This application note written by Sanjeevi Thirumurugesan, Vidatronic provides a brief theory on the efficiency in SC DC-DC converters and a comparative efficiency analysis between the two types of switched converter architectures using a typical application case.
Switched Capacitor (SC) DC-DC converters are DC-DC switching regulators that use only capacitors and switches to transfer charges between the input and the output. This architecture is an alternative to inductor-based DC-DC converters that provide several advantages including better on-die integration (capacitors store 10 to 100 times more energy per volume than inductors), low Electro Magnetic Interference (EMI), and lower cost. These characteristics are of particular importance in battery-operated Internet of Things (IoT) applications where devices with high efficiency, low cost, and small footprint are a necessity.
The Switched Capacitor (SC) DC-DC converter is a DC-DC switching regulator that has been gaining popularity over LDOs and inductor-based switching convertors in applications where high efficiency is desired in a small, integrated system solution.
SC DC-DC converters use only capacitors as charge-transfer devices. The inductor-less power transfer provides multiple advantages over inductor-based switching regulators including fast transient response and reduced system size. Capacitors have better energy density and simpler, more cost-effective integration on-die in CMOS processes without additional fabrication steps. These advantages make SC DC-DC converters an attractive option for Internet of Things (IoT) applications where low cost and smaller devices are the norm.
Using only capacitors as charge transfer devices has its disadvantages as well. In inductor-based switching converters, the charge is stored and transferred in the form of inductor current which enables more efficient control of the output voltage. In SC DC-DC converters, voltage control is achieved only with a resistive loss or topology switching, which introduces increased complexity.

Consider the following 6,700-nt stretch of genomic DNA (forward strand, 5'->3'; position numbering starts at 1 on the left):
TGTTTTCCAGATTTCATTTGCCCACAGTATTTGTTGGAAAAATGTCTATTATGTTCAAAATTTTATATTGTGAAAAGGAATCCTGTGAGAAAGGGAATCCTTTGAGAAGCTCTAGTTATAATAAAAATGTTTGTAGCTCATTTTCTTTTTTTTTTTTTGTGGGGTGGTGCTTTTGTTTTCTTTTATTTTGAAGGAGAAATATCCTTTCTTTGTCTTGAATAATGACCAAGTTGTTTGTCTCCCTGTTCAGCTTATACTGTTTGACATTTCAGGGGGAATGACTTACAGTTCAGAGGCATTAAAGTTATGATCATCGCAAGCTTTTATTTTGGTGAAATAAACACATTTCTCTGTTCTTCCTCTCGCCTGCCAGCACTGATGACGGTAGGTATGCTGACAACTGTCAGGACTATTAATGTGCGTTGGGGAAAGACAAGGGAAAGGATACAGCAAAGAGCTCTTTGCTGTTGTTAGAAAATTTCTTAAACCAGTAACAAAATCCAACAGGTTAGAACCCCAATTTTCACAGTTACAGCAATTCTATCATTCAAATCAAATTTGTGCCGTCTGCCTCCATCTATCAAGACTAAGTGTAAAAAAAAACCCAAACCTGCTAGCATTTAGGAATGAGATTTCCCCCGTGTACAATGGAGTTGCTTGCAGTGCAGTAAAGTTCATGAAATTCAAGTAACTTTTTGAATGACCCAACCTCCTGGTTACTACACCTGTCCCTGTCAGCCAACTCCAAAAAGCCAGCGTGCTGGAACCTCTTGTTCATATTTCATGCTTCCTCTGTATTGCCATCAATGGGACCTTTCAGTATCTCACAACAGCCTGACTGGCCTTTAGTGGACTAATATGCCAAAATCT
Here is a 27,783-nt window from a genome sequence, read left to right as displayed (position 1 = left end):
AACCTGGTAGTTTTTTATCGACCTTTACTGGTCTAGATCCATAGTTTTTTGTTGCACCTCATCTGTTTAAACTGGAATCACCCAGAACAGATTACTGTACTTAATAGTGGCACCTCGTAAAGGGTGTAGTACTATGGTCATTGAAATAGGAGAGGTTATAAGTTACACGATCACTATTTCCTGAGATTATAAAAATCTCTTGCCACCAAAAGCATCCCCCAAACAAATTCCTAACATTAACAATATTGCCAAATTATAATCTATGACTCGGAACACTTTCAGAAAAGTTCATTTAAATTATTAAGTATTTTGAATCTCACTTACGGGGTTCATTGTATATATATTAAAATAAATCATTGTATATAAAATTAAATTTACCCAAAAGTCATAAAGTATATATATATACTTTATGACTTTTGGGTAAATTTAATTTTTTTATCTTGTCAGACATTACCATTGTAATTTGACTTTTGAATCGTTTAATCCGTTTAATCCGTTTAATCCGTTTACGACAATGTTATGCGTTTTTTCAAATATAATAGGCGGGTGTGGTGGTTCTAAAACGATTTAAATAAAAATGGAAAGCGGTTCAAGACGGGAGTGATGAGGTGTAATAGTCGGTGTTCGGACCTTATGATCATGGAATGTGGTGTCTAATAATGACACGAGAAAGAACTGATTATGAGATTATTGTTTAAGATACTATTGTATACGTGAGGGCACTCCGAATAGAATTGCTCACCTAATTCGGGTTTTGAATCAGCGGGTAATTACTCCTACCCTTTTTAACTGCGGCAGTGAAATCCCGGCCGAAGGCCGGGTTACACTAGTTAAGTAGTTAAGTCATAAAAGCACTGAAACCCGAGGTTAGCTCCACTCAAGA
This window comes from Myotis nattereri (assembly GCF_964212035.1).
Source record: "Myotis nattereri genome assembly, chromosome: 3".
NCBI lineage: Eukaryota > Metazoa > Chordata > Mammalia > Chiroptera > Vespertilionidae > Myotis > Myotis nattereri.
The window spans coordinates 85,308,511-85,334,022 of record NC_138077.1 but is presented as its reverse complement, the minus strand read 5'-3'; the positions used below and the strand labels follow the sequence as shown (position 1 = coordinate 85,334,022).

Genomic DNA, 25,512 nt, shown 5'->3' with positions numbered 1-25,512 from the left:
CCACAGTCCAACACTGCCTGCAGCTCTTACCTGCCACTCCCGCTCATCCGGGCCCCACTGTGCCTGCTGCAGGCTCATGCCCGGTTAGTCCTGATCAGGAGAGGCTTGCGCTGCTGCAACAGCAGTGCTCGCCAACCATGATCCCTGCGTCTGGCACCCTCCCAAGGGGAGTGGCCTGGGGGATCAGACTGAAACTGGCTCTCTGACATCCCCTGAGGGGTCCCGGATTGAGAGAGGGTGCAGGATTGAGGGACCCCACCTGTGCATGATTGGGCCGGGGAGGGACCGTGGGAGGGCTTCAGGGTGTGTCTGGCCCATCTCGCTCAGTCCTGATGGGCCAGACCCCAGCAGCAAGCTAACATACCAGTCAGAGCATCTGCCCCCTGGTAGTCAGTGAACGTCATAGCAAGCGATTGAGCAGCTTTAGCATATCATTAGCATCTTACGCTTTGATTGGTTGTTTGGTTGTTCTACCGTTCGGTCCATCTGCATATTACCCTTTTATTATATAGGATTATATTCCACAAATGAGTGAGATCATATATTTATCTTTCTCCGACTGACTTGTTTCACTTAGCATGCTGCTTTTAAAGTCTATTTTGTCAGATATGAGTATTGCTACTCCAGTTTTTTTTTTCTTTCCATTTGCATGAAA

Supporting a wide supply range and a wide programmability of output voltages is highly desirable in IoT applications, which are predominantly battery-operated. A common case is a converter supplied by a Li-ion battery where the battery voltage can vary between 3.4 V and 4.3 V based on the charge or discharge state of the battery. Energy harvesting systems, commonly seen in IoT solutions, also involve widely varying supply voltages to the DC-DC converter.
The following sections detail how requiring DC-DC converters to operate within a wide range of input voltages and support output voltage programmability affects overall efficiency and the tradeoffs involved in achieving a higher efficiency.
The SC DC-DC converter can be modelled as a transformer with an ideal conversion ratio and a series resistor, RS. SC DC-DC converters can be broadly classified into two types:
In a single topology switched capacitor DC-DC converter with one conversion ratio (Figure 1), the conversion ratio is chosen so that the maximum desired VOUT/VIN is achieved (with margin for losses including parasitic capacitance, gate drive losses etc.). For other smaller voltage conversion ratio requirements, the RS is increased (by frequency, duty cycle, etc.).